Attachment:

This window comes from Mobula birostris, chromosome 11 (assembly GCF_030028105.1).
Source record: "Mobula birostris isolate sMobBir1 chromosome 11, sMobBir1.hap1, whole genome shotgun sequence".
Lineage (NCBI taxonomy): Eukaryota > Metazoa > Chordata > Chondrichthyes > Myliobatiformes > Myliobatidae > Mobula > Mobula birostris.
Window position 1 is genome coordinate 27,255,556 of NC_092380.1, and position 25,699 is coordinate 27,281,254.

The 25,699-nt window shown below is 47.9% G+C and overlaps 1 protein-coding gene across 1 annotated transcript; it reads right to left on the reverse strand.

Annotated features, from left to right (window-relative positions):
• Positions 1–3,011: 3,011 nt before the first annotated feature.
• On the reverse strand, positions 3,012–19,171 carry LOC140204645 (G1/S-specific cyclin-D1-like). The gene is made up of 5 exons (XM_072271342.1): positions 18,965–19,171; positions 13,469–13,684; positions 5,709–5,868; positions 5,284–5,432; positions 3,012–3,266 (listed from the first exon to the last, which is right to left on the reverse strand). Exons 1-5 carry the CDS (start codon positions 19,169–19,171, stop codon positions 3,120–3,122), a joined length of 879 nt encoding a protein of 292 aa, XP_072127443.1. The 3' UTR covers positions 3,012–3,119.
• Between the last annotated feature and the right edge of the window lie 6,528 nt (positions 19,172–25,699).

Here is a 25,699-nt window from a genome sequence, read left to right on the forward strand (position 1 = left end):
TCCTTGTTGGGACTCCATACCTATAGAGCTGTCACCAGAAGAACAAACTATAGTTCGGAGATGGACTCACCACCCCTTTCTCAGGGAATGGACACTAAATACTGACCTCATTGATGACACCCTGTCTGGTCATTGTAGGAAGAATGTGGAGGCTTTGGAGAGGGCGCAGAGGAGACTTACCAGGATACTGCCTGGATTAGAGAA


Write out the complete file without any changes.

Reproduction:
This window comes from Mobula birostris, chromosome 11 (assembly GCF_030028105.1).
Source record: "Mobula birostris isolate sMobBir1 chromosome 11, sMobBir1.hap1, whole genome shotgun sequence".
Lineage (NCBI taxonomy): Eukaryota > Metazoa > Chordata > Chondrichthyes > Myliobatiformes > Myliobatidae > Mobula > Mobula birostris.
Window position 1 is genome coordinate 27,255,556 of NC_092380.1, and position 25,699 is coordinate 27,281,254.

The 25,699-nt window shown below is 47.9% G+C and overlaps 1 protein-coding gene across 1 annotated transcript; it reads right to left on the reverse strand.

Annotated features, from left to right (window-relative positions):
• Positions 1–3,011: 3,011 nt before the first annotated feature.
• On the reverse strand, positions 3,012–19,171 carry LOC140204645 (G1/S-specific cyclin-D1-like). The gene is made up of 5 exons (XM_072271342.1): positions 18,965–19,171; positions 13,469–13,684; positions 5,709–5,868; positions 5,284–5,432; positions 3,012–3,266 (listed from the first exon to the last, which is right to left on the reverse strand). Exons 1-5 carry the CDS (start codon positions 19,169–19,171, stop codon positions 3,120–3,122), a joined length of 879 nt encoding a protein of 292 aa, XP_072127443.1. The 3' UTR covers positions 3,012–3,119.
• Between the last annotated feature and the right edge of the window lie 6,528 nt (positions 19,172–25,699).

Here is a 25,699-nt window from a genome sequence, read left to right on the forward strand (position 1 = left end):
TCCTTGTTGGGACTCCATACCTATAGAGCTGTCACCAGAAGAACAAACTATAGTTCGGAGATGGACTCACCACCCCTTTCTCAGGGAATGGACACTAAATACTGACCTCATTGATGACACCCTGTCTGGTCATTGTAGGAAGAATGTGGAGGCTTTGGAGAGGGCGCAGAGGAGACTTACCAGGATACTGCCTGGATTAGAGAA